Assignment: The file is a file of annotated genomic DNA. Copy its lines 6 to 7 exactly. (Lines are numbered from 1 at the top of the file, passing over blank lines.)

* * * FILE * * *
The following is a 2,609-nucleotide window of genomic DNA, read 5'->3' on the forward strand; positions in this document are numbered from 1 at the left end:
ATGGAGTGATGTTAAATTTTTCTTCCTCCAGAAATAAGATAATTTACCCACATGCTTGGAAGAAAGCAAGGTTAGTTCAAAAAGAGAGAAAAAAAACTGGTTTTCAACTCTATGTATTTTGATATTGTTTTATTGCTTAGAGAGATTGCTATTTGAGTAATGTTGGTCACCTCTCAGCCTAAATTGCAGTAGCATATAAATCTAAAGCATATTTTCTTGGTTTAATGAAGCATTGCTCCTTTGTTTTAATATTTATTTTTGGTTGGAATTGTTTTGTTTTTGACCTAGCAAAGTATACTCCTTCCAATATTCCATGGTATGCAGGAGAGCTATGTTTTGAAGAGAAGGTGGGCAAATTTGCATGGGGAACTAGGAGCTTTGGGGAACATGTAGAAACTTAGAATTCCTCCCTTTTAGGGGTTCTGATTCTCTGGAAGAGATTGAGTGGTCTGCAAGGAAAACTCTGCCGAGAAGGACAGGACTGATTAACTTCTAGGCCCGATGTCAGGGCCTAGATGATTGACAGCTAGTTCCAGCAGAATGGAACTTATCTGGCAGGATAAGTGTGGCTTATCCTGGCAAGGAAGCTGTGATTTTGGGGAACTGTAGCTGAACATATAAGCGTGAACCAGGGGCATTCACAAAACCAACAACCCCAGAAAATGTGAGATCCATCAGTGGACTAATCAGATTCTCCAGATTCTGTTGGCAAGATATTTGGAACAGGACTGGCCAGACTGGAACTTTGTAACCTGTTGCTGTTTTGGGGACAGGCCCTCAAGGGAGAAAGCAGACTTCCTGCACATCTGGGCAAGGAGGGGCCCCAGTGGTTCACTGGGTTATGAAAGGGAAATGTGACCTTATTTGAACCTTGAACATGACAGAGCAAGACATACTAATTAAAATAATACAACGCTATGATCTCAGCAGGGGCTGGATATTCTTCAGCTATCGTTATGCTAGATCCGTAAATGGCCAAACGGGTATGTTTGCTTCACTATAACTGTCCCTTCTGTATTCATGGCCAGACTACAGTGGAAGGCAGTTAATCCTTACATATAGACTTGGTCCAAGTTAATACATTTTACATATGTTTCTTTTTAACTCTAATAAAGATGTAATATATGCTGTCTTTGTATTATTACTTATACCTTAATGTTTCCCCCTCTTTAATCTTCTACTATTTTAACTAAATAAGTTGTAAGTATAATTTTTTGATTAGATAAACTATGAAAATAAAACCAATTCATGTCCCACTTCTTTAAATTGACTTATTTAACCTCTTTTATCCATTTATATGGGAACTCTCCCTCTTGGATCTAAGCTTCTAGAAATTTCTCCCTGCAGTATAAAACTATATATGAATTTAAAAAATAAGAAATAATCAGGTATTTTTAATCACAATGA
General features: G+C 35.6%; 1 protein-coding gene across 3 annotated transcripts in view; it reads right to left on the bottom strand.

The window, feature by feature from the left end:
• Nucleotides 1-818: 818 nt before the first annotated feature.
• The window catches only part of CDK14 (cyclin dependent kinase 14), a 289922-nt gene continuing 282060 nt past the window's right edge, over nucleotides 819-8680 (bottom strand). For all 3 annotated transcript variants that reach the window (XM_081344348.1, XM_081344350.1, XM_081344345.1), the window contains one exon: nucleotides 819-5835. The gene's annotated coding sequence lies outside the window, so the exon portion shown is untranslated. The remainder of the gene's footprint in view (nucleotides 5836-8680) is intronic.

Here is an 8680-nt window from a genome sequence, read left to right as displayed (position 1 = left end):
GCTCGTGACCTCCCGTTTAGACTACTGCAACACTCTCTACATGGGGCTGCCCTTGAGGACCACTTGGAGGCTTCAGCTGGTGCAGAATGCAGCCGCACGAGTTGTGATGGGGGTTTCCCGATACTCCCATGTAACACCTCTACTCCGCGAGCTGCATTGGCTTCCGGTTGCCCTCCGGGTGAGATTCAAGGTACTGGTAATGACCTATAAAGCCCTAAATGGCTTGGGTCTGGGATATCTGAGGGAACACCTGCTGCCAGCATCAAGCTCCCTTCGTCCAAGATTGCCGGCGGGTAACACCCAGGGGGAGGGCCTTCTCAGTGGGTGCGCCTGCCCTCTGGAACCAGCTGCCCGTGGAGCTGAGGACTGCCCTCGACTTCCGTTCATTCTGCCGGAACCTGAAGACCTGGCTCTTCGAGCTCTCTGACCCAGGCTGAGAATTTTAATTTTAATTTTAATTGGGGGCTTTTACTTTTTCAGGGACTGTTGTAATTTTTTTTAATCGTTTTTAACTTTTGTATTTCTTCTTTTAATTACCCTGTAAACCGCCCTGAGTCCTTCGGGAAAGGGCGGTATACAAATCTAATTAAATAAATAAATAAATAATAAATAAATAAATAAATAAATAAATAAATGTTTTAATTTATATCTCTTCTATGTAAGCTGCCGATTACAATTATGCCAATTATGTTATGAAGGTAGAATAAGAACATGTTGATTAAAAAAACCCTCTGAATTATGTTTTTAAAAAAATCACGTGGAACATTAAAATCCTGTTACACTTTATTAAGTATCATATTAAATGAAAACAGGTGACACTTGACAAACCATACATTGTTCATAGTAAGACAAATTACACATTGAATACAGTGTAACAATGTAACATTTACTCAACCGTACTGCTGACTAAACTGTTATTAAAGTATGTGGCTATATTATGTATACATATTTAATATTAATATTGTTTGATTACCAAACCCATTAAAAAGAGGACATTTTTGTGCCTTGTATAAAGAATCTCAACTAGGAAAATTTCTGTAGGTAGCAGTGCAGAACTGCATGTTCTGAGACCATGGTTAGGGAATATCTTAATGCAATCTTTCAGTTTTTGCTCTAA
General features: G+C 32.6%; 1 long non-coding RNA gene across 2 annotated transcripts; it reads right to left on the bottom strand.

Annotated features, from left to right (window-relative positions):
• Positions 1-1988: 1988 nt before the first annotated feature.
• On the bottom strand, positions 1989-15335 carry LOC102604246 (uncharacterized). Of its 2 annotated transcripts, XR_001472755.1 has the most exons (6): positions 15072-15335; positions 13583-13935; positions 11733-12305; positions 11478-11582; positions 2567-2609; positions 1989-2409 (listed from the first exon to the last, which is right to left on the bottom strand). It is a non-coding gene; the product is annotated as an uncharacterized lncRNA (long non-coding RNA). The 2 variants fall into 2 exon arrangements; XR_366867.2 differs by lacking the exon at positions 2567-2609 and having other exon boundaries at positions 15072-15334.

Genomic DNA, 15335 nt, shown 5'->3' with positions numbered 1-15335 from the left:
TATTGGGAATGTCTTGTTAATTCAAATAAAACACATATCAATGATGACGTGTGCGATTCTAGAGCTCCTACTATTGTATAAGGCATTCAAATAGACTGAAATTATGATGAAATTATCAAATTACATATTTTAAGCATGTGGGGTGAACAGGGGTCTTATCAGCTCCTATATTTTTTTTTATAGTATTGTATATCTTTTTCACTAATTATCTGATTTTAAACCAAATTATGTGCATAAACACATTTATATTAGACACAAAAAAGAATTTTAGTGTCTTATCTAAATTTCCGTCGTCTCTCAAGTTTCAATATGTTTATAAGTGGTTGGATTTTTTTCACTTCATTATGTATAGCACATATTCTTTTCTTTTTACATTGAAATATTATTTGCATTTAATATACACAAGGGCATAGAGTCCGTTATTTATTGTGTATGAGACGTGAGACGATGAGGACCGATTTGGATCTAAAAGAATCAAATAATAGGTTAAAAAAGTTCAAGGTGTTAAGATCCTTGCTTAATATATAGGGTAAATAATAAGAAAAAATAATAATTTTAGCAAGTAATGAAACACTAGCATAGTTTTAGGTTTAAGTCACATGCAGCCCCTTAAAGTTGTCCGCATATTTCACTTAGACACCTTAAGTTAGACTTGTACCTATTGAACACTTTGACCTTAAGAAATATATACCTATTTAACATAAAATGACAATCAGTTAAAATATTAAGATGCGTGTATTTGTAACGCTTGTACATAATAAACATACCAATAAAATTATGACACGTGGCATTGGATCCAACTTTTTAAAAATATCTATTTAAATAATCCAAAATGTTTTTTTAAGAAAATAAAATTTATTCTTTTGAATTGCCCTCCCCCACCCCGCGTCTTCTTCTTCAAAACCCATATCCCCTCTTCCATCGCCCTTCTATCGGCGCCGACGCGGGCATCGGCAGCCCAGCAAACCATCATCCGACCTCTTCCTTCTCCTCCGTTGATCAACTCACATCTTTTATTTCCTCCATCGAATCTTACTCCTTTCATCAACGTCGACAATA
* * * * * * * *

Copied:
• The window catches only part of CDK14 (cyclin dependent kinase 14), a 289922-nt gene continuing 282060 nt past the window's right edge, over nucleotides 819-8680 (bottom strand). For all 3 annotated transcript variants that reach the window (XM_081344348.1, XM_081344350.1, XM_081344345.1), the window contains one exon: nucleotides 819-5835. The gene's annotated coding sequence lies outside the window, so the exon portion shown is untranslated. The remainder of the gene's footprint in view (nucleotides 5836-8680) is intronic.

Here is an 8680-nt window from a genome sequence, read left to right as displayed (position 1 = left end):